March 9th 2003
My Mario Party-e hands-on report
March 2nd 2003 marked the 28th birthday of my friend Tommy, and this seemed
like the perfect opportunity to try Mario Party-e with him and my best friend
Sylvain. After seing "Craddle 2 the Grave" (a pretty forgettable movie) and
eating lunch at a nearby restaurant, we headed back to Tommy's place,
where I took the Mario Party-e cards out of the box.
The box itself is pretty neat: You open it from the right or left side instead
of the top, and it has a piece of cardboard glued inside that holds the deck
of cards in place. The package contains 64 cards, a 20x20 inches play mat and
the instruction booklet that looks a lot like a GBA game manual.
The play mat is sturdy and tear-resistant, but it tends to fold up by itself
when you unfold it and place it on a table. Once you're familiar enough with
the game, you can play without the play mat. The manual is very well written,
and all the rules are explained very clearly. Sylvain did not speak English,
however, and I lost a lot of time translating the rules for him.
Here are the basic rules, if you're not already familiar with the game: You
have to assemble three item cards (Mario's shoes, Mario's suit and Mario's
hat) and play a "Superstar" card to win the game. You start with five random
cards in your hand, and on each turn, you pick up a card from the main deck,
and then play or discard one of the cards in your hand. Certain cards allow
you to exchange or steal cards from other players in a variety of ways
(including the mini-games played on the e-Reader), but to use some of these
special cards, you have to spend Coin cards.
Here's my piece of advice to you when you (or other players) are playing Mario
Party-e for the first time: Allow all the players to try each of the 11
mini-games before you start to play. Each mini-game has a practice mode you
can use, and it's best to get a little play experience before getting into the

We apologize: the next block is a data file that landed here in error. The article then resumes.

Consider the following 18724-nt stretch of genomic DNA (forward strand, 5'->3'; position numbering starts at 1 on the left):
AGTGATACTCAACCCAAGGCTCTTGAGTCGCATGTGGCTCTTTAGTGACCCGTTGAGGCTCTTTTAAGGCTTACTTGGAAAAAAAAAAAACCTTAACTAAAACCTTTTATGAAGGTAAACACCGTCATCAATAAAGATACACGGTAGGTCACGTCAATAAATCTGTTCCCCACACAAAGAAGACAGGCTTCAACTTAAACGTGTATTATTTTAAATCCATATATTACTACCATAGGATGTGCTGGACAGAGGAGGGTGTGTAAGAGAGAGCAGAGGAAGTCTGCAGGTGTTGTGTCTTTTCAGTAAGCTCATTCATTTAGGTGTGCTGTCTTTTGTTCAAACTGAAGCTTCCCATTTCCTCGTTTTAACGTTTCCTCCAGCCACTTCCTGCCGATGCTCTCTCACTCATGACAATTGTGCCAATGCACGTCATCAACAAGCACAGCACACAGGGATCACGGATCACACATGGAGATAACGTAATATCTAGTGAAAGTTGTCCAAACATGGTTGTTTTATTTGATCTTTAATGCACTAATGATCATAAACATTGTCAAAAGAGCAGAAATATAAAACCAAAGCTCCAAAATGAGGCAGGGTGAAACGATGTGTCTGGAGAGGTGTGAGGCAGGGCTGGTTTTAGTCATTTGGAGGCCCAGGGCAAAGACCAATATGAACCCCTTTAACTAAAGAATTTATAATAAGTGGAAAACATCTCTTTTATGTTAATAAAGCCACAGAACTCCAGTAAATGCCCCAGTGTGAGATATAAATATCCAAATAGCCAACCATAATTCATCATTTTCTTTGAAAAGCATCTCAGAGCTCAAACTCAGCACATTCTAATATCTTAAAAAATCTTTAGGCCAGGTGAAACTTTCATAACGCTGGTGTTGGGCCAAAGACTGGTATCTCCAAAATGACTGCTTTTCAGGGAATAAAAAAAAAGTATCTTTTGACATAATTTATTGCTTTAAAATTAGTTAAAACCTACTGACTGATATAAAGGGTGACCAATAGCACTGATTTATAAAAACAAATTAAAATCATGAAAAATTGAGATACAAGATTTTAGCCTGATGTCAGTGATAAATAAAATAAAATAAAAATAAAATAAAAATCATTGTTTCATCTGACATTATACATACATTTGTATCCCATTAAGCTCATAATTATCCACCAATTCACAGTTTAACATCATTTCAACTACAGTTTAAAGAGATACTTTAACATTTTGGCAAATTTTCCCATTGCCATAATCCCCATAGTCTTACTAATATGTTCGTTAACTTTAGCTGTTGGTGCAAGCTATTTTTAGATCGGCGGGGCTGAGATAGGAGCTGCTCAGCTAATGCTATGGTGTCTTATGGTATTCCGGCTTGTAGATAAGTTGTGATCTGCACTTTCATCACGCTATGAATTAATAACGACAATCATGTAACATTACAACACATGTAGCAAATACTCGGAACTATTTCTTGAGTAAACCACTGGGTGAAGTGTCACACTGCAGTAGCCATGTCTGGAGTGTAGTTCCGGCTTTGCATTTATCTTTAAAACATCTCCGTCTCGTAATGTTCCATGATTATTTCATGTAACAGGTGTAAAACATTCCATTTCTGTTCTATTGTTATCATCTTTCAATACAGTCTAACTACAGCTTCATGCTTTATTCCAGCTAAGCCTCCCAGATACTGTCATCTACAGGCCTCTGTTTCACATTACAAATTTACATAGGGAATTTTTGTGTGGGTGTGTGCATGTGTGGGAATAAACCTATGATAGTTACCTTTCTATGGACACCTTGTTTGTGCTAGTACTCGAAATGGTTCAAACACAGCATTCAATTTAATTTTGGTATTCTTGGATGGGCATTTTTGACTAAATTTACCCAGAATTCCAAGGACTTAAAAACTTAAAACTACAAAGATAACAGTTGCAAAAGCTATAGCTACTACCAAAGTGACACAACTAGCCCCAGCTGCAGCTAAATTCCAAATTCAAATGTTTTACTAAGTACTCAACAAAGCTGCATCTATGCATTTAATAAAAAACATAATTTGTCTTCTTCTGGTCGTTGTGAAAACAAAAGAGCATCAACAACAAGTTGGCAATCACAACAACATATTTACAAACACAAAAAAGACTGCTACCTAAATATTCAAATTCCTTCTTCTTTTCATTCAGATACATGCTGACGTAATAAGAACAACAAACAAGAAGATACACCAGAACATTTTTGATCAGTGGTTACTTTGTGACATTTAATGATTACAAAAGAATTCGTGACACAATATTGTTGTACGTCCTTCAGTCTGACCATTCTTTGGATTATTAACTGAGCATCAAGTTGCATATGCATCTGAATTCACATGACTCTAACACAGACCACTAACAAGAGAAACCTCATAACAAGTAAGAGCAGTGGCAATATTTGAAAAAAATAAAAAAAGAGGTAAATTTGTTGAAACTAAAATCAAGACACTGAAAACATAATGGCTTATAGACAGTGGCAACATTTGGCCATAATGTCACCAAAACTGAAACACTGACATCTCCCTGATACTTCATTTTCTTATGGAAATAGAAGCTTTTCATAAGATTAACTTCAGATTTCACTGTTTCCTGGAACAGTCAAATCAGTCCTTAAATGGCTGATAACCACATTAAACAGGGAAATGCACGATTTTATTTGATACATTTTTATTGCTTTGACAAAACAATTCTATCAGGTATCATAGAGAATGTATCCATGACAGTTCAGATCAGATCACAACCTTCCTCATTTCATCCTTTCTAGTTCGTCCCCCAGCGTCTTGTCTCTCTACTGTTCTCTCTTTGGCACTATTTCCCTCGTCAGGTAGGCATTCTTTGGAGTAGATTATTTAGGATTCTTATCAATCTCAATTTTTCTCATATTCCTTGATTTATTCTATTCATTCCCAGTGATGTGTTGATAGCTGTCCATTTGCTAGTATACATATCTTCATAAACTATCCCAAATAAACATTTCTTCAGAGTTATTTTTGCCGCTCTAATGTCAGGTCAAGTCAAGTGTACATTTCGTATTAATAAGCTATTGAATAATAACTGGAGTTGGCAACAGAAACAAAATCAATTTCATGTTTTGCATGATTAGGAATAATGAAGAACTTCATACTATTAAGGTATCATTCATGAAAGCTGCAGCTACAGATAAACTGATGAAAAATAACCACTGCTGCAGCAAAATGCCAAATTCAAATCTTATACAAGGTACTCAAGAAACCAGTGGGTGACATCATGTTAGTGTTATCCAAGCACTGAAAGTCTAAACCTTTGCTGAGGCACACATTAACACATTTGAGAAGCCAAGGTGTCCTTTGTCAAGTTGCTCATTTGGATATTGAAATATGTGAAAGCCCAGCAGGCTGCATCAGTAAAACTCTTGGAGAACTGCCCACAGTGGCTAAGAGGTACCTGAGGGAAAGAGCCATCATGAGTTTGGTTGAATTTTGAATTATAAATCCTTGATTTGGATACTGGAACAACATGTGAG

actual game. That way, you won't lose too much time whenever you have to use
the e-Reader. Me and my friends learned this the hard way: Whenever two players
played a mini-game, the third player wanted to try it too, just out of
The mini-games themselves are lots of fun. Some are so simple that a monkey
could play them, while some others require some practice to master. All of
them are designed to be completed in less than a minute, which is good because
you don't want the other players to start yawning their jaws off while you're
playing. I won't go into much detail about each mini-game, you can just visit
Party-e Zone for that.
One thing that seriously bugs me about the mini-games is the swiping sequence:
Whenever you swipe in a new mini-game, the e-Reader displays a warning about
overwriting the previously loaded mini-game, and you have to select "YES" to
confirm. It doesn't take long for this to get tedious.
Another problem I have with the game is that certain cards are confusing for
beginners. Take the "Graceful Princess Peach" card, for example: To be able
to exchange one of the cards in your hand with a card from the Deck or Discard
piles, you can either spend two Coin cards, or if you don't have the required
coins, you can try to win the e-Reader mini-game. However, if you do have two
Coin cards, you can't play the mini-game. This may not sound too complicated,
but it gets confusing when you're trying to play without wasting time. This is
not really a problem for experienced players, but there is a certain learning
curve that cannot be avoided.
Me and my friends only played one game, which lasted about an hour, and I won!
There were a few mini-games we didn't try, such as "Daisy's Rodeo", but we had
fun with the Chaos cards. Strangely enough, we didn't use any Blocker cards
during the game, even though we had some among the cards in our hands. We all
prefered to spend our Coin cards on more profitable activities (such as
mini-games), even if it meant losing our cards to other players. We were
beginners, after all.
It is possible to apply a certain level of in-game strategy, but winning the
game is mostly based on luck, because you never know when you're going to
lose your cards. You can only keep your fingers crossed and hope that you'll
be able to use the card you want to play on your next turn. This makes Mario
Party-e a somewhat simplistic card game, but still, all three of us liked the
game a lot, and we may play it again in the near future.
Mario Party-e is a great card game even if you don't have an e-Reader, since
you can replace each mini-game challenge with a simple coin toss. I do hope
Nintendo will offer upgrade packs for this game, to increase the number of
Will we see other card games or board games that make use of the e-Reader?
Time will tell, but this first card game is a pretty good start! :-)